$204,000 or less Yes Full ($6,000 if <50, $7,000 if 50+)
$204,001-$213,999 Yes Partial
$214,000 or more No $0

For Single Filers, 2021 Filings

Modified Adjusted Gross Income Contribute to Roth Directly? Contribution Amount 
$125,000 or less Yes Full ($6,000 if <50, $7,000 if 50+)
$124,001-$139,999 Yes Partial 
$140,000 or more No $0

 

For Joint Filers, 2021 Filings

Modified Adjusted Gross Income Contribute to Roth Directly? Contribution Amount
$198,000 or less Yes Full ($6,000 if <50, $7,000 if 50+)
$198,001-$207,999 Yes Partial
$208,000 or more No $0

  • Spousal option: As with a traditional IRA, you can make Roth IRA contributions on behalf of your non-working spouse if you have enough earned income to cover both contributions.
  • Deadline: For all 2022 contributions, you must complete them by April 18, 2023.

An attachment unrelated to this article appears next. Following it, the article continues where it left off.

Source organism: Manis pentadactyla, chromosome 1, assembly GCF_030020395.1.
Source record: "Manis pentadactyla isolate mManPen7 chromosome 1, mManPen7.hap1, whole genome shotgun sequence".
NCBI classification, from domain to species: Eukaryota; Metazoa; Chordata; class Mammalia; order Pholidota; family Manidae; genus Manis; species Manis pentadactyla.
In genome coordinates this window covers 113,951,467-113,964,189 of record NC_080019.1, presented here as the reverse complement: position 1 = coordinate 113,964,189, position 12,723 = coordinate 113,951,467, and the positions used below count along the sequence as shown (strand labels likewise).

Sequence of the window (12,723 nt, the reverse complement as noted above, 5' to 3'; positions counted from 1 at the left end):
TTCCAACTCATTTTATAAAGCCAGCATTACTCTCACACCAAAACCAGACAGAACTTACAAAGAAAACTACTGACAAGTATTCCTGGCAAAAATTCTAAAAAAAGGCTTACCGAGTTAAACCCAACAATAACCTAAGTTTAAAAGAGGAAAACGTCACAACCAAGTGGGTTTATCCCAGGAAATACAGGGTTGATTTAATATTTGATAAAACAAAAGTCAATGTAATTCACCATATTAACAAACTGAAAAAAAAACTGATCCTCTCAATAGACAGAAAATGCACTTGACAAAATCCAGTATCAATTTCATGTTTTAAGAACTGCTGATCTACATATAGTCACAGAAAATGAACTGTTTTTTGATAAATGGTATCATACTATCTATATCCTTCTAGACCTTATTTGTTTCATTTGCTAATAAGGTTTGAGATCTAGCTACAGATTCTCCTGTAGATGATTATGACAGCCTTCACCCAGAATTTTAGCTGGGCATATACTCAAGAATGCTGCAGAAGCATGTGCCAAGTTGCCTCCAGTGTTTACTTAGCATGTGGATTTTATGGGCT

• Tax treatment: Roth IRA contributions are considered post-tax deposits. Upon contribution to a Roth IRA, money has already been taxed and can grow tax-free forever. 
  • Deductibility: Roth IRA contributions are never tax-deductible.
  • Withdrawals: You are eligible to access Roth IRA funds -- as well as the earnings in the account -- at age 59 1/2, provided the Roth IRA has been in existence for five years or more. When you withdraw money from the account under these circumstances, you will pay zero tax. Roth IRAs also don't have RMDs at any point during the account holder's life.
  • Early withdrawals: You can withdraw contributions from Roth IRAs at any time tax- and penalty-free. The five-year rule mentioned above only applies to the earnings in the account. This is a significant difference between the traditional and Roth IRA.